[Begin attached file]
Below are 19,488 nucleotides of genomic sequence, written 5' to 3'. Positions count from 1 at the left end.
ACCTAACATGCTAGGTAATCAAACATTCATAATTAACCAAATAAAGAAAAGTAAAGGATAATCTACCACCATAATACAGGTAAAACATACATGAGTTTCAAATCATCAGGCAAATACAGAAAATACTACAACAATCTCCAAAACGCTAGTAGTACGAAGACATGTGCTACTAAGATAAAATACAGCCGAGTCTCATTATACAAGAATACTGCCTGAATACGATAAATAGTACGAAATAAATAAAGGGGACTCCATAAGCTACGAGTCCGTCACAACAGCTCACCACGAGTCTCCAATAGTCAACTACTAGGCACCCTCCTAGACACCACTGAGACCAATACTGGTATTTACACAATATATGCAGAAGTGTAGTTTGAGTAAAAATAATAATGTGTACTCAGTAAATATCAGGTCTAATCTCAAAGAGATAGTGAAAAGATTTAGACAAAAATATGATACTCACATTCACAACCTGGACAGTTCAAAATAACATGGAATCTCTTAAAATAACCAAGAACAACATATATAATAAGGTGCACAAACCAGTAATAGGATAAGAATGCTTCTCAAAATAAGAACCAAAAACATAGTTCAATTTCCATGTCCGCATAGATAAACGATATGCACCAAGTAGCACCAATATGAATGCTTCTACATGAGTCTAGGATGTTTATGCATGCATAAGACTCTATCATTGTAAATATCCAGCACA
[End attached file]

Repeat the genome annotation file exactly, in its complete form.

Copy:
Below are 19,488 nucleotides of genomic sequence, written 5' to 3'. Positions count from 1 at the left end.
ACCTAACATGCTAGGTAATCAAACATTCATAATTAACCAAATAAAGAAAAGTAAAGGATAATCTACCACCATAATACAGGTAAAACATACATGAGTTTCAAATCATCAGGCAAATACAGAAAATACTACAACAATCTCCAAAACGCTAGTAGTACGAAGACATGTGCTACTAAGATAAAATACAGCCGAGTCTCATTATACAAGAATACTGCCTGAATACGATAAATAGTACGAAATAAATAAAGGGGACTCCATAAGCTACGAGTCCGTCACAACAGCTCACCACGAGTCTCCAATAGTCAACTACTAGGCACCCTCCTAGACACCACTGAGACCAATACTGGTATTTACACAATATATGCAGAAGTGTAGTTTGAGTAAAAATAATAATGTGTACTCAGTAAATATCAGGTCTAATCTCAAAGAGATAGTGAAAAGATTTAGACAAAAATATGATACTCACATTCACAACCTGGACAGTTCAAAATAACATGGAATCTCTTAAAATAACCAAGAACAACATATATAATAAGGTGCACAAACCAGTAATAGGATAAGAATGCTTCTCAAAATAAGAACCAAAAACATAGTTCAATTTCCATGTCCGCATAGATAAACGATATGCACCAAGTAGCACCAATATGAATGCTTCTACATGAGTCTAGGATGTTTATGCATGCATAAGACTCTATCATTGTAAATATCCAGCACA